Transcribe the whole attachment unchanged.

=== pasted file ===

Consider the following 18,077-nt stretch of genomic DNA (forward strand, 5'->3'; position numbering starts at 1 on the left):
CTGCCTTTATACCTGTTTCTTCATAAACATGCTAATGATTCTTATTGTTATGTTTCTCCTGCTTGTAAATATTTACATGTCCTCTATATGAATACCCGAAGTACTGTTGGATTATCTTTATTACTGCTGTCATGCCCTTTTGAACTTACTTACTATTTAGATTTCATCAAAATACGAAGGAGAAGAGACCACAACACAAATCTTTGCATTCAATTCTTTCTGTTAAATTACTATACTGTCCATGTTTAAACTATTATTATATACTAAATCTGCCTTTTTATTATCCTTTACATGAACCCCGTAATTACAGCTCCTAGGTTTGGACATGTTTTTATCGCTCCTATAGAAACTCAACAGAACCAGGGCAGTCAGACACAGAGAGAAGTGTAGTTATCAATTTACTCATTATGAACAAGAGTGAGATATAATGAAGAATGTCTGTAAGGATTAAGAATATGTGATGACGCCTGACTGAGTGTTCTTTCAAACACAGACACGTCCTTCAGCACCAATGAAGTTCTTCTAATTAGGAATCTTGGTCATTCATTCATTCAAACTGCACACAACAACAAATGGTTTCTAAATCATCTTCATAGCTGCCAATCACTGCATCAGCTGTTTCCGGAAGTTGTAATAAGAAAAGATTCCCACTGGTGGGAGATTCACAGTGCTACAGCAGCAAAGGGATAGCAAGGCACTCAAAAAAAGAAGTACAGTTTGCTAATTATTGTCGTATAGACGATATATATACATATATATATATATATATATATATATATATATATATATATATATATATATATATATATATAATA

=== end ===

Consider the following 18,077-nt stretch of genomic DNA (forward strand, 5'->3'; position numbering starts at 1 on the left):
CTGCCTTTATACCTGTTTCTTCATAAACATGCTAATGATTCTTATTGTTATGTTTCTCCTGCTTGTAAATATTTACATGTCCTCTATATGAATACCCGAAGTACTGTTGGATTATCTTTATTACTGCTGTCATGCCCTTTTGAACTTACTTACTATTTAGATTTCATCAAAATACGAAGGAGAAGAGACCACAACACAAATCTTTGCATTCAATTCTTTCTGTTAAATTACTATACTGTCCATGTTTAAACTATTATTATATACTAAATCTGCCTTTTTATTATCCTTTACATGAACCCCGTAATTACAGCTCCTAGGTTTGGACATGTTTTTATCGCTCCTATAGAAACTCAACAGAACCAGGGCAGTCAGACACAGAGAGAAGTGTAGTTATCAATTTACTCATTATGAACAAGAGTGAGATATAATGAAGAATGTCTGTAAGGATTAAGAATATGTGATGACGCCTGACTGAGTGTTCTTTCAAACACAGACACGTCCTTCAGCACCAATGAAGTTCTTCTAATTAGGAATCTTGGTCATTCATTCATTCAAACTGCACACAACAACAAATGGTTTCTAAATCATCTTCATAGCTGCCAATCACTGCATCAGCTGTTTCCGGAAGTTGTAATAAGAAAAGATTCCCACTGGTGGGAGATTCACAGTGCTACAGCAGCAAAGGGATAGCAAGGCACTCAAAAAAAGAAGTACAGTTTGCTAATTATTGTCGTATAGACGATATATATACATATATATATATATATATATATATATATATATATATATATATATATATATATATATATATAATA